Friday, December 3, 2010

Folding

I'm getting to terms with my new oven, and this is about the best loaf I've yet made in it. However ...

The first thing i decided was to use less rye flour than I've tended to use recently. I love the taste, but it has relatively low gluten so you're never going to get a very light bread. I noticed that flours like Dove's Farm Malthouse have around 3.6% rye flour so I aimed for 5%. I slightly overdid it, giving the following quantities:

Dry
400g strong white flour
30g wholemeal rye flour
4g salt

Liquid
250g water
5g active dried yeast
half a teaspoon honey

I tried the folding method, which some people recommend over traditional kneading. After mixing the ingredients, and autolysing for 20 minutes or so, you flatten the dough out, fold it in three, like folding an A4 letter, rotate 90 degrees and repeat five or six times. You do this (or rather, I did this) five times during the initial rising, and once more before proofing. The feel of the dough was at least as good as if I had kneaded it in the usual way, so it was encouraging.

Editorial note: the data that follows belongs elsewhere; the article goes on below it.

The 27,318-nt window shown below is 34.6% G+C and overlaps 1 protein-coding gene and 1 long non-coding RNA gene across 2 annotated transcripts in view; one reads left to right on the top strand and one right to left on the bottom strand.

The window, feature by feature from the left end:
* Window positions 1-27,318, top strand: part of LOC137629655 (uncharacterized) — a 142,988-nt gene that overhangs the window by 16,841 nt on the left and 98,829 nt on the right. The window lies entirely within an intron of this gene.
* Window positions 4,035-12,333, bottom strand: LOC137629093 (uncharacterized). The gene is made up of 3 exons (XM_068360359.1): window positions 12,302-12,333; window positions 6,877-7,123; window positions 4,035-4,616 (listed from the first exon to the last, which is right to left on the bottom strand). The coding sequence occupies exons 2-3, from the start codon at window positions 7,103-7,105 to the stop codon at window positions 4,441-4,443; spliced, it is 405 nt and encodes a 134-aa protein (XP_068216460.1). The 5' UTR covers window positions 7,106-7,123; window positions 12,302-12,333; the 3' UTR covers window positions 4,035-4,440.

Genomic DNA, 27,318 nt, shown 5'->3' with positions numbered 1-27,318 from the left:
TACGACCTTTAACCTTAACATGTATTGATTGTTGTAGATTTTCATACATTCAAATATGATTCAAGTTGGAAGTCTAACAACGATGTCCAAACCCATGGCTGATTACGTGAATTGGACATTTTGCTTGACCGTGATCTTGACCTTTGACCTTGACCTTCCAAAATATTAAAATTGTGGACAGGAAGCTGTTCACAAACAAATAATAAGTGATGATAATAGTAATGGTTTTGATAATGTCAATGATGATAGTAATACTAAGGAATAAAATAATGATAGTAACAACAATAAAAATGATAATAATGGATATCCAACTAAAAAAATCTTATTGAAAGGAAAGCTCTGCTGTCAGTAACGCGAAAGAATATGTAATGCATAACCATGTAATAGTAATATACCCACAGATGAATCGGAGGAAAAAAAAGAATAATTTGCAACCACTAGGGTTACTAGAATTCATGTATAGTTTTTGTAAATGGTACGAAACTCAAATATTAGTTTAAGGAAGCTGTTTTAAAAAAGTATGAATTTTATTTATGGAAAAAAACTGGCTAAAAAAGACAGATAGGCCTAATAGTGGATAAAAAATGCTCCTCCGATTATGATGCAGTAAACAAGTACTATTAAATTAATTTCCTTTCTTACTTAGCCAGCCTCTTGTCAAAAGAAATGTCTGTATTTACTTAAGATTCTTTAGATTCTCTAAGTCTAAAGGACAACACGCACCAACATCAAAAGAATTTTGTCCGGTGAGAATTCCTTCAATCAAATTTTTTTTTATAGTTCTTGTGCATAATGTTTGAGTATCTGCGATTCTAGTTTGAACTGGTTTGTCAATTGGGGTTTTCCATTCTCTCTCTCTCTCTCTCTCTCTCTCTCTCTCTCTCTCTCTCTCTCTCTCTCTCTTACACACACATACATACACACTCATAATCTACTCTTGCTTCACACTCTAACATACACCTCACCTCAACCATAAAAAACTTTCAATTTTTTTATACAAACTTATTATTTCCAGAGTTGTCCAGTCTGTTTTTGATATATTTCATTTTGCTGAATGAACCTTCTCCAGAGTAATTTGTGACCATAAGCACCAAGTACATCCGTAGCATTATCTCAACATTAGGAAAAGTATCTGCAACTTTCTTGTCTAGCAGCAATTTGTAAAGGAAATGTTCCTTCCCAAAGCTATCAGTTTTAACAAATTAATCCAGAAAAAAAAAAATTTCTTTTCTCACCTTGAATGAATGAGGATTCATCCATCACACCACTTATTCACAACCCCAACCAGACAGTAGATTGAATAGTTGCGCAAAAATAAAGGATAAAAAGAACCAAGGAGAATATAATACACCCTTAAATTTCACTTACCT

Before proofing, I rolled the dough in poppy seeds.

Then to face the oven. I've accepted the fact that I need to use the full force of the oven - 240C (reducing to 215 ish after 15 mins), but I've also decided that it's a good idea to turn off the air circulation. The only way to do this is to turn off the oven's electricity supply after it's lit, and the unfortunate thing is that this means the oven light goes out too. I also used steam by pouring a cup of water into a baking tray beneath the bread.

Here's the result. The loaf is rather unevenly cooked, probably because of the lack of air circulation, so I should have turned it I suppose. But at its best, this has a proper crust, better than any I've had recently.

Here's the however, however. I haven't shown the inside of the bread because there was a clear split between two layers, a vestige of the folding process. It wasn't fatal, but did mean the slices were in danger of falling apart. Maybe the surface of the dough dried a bit during the rising, and it would be helpful to spray water on it?

Never mind, it's lovely bread. The rye flavour is very faint, but the poppy seeds punched well above their weight.

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